Michael Heseltine, President of the Board of Trade, yesterday ignored a Monopolies and Mergers Commission recommendation, announcing that the monopoly will end in 1996 with full competition allowed by 1998.
The decision was attacked by the National Consumer Council and by the Labour Party, who argued that the decision will lead to higher gas bills, affecting the old and poor. They fear that new suppliers, including North Sea producers and electricity firms, will target the highest spenders and that uniform UK gas prices will end.
Mr Heseltine insisted that full and effective competition was the best way to ensure consumers got value for money.
The decision to end the monopoly was agreed by Ofgas, the industry watchdog, which said new providers already supply thousands of companies, undercutting British Gas by between 10 and 20 per cent. If offered to domestic customers, a 10 per cent discount would mean an annual reduction in the average household bill of pounds 35- pounds 40.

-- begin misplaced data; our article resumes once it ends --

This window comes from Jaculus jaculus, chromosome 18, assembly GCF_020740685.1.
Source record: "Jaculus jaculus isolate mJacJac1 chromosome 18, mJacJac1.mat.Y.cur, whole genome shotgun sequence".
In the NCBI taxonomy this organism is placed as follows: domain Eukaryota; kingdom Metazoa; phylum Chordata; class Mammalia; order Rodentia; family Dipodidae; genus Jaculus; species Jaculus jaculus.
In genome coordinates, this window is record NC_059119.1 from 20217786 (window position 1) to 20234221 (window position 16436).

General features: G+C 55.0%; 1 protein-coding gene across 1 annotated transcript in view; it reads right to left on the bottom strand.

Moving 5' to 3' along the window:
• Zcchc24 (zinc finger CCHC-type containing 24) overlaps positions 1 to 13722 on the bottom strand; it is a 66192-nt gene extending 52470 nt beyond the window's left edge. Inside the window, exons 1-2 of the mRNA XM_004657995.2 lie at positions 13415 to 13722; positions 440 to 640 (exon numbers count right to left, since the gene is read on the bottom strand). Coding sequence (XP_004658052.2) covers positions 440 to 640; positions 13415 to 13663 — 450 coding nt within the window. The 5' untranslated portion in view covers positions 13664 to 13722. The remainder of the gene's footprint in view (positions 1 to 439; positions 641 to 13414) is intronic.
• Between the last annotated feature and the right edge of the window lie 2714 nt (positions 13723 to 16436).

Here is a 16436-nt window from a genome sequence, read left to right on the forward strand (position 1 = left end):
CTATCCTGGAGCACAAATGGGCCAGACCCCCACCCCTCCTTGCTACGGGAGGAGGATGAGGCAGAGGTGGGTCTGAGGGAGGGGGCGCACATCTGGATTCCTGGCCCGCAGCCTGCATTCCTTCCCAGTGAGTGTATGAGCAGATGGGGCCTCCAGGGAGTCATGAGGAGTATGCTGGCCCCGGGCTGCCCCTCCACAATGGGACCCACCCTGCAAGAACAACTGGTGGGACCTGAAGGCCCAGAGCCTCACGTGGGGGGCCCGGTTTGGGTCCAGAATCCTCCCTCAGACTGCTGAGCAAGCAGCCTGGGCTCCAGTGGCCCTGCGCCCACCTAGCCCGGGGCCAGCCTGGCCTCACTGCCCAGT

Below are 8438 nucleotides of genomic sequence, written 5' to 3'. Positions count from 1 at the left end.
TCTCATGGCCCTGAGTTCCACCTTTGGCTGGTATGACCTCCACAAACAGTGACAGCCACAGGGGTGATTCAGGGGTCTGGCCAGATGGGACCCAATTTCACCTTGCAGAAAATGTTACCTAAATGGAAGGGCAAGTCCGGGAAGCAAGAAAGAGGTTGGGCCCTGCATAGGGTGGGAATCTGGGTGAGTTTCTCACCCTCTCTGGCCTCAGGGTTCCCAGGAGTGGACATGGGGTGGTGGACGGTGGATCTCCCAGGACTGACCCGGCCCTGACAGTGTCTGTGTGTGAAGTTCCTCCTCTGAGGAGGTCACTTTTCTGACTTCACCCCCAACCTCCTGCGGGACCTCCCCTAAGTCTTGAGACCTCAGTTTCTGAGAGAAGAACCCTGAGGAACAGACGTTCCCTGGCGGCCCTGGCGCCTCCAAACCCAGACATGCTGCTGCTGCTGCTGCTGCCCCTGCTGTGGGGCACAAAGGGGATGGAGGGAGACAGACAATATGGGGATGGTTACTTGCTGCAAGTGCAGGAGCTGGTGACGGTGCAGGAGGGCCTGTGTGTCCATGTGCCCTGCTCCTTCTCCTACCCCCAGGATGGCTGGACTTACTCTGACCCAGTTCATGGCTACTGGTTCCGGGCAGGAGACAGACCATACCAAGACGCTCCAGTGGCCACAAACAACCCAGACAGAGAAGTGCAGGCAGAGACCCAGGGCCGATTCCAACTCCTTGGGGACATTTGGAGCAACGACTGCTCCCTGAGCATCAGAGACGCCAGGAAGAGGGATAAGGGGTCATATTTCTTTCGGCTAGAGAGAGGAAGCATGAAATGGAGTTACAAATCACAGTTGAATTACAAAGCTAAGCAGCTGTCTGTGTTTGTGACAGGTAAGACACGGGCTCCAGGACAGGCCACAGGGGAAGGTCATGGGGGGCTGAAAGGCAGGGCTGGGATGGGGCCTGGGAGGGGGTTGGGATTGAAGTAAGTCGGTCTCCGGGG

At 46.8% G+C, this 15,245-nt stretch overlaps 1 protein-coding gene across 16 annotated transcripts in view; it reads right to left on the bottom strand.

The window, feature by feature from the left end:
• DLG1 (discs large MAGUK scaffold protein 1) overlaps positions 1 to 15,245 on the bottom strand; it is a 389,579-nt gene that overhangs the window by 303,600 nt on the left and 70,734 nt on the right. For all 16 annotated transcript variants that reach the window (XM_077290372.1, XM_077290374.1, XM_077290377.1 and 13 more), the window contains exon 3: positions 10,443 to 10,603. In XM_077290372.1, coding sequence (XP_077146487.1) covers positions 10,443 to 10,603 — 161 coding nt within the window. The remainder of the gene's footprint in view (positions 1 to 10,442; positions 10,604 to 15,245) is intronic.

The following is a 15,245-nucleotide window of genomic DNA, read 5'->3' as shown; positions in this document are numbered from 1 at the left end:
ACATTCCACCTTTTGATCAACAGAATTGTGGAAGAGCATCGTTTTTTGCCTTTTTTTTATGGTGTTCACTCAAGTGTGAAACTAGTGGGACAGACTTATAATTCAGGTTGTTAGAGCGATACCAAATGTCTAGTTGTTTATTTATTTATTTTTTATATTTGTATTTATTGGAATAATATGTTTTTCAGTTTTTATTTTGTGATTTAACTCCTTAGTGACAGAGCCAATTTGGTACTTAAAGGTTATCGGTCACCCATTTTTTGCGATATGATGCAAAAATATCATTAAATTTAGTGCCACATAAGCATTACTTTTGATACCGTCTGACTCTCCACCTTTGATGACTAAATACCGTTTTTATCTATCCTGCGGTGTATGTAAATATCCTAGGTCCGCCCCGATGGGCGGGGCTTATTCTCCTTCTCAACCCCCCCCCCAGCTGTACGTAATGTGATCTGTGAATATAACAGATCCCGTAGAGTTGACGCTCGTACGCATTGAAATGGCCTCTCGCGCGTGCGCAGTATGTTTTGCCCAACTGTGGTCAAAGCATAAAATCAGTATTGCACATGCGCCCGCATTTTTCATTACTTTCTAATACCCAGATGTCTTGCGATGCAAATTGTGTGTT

Rival suppliers already use British Gas pipelines and would continue to do so. They say they can undercut British Gas by greater efficiency in buying offshore gas and in their overall operations.
To ensure fair play, British Gas will be made to separate its pipes business from supply operations with 'chinese walls' - paying as much as other suppliers for transportation. However, Mr Heseltine rejected a second MMC recommendation it be forced to divest entirely its trading arm.
The National Consumers Council said: 'We fear that more competition in the domestic gas market may only benefit a small minority of consumers who use large amounts of gas, such as people in large houses.'
It argued there is no evidence to suggest the monopoly has hurt consumers, and that tough regulation of the company has meant prices are falling while standards of service have improved.
Robin Cook, Labour trade and industry spokesman, said many small consumers would see prices higher than would otherwise be the case. 'The uniform national price tariff is now also at risk - which will mean that your gas bill will depend on how far you live from the North Sea.'
There are also fears that the formula controlling British Gas prices for domestic consumers will be relaxed to compensate the company for lost market share, as recommended by the MMC. A decision on the price controls will be taken next year by Clare Spottiswoode, the new director general of Ofgas.
The Gas Consumer Council questioned whether prices for consumers would be better and called on Ofgas to make sure they would be driven down while standards stayed high.
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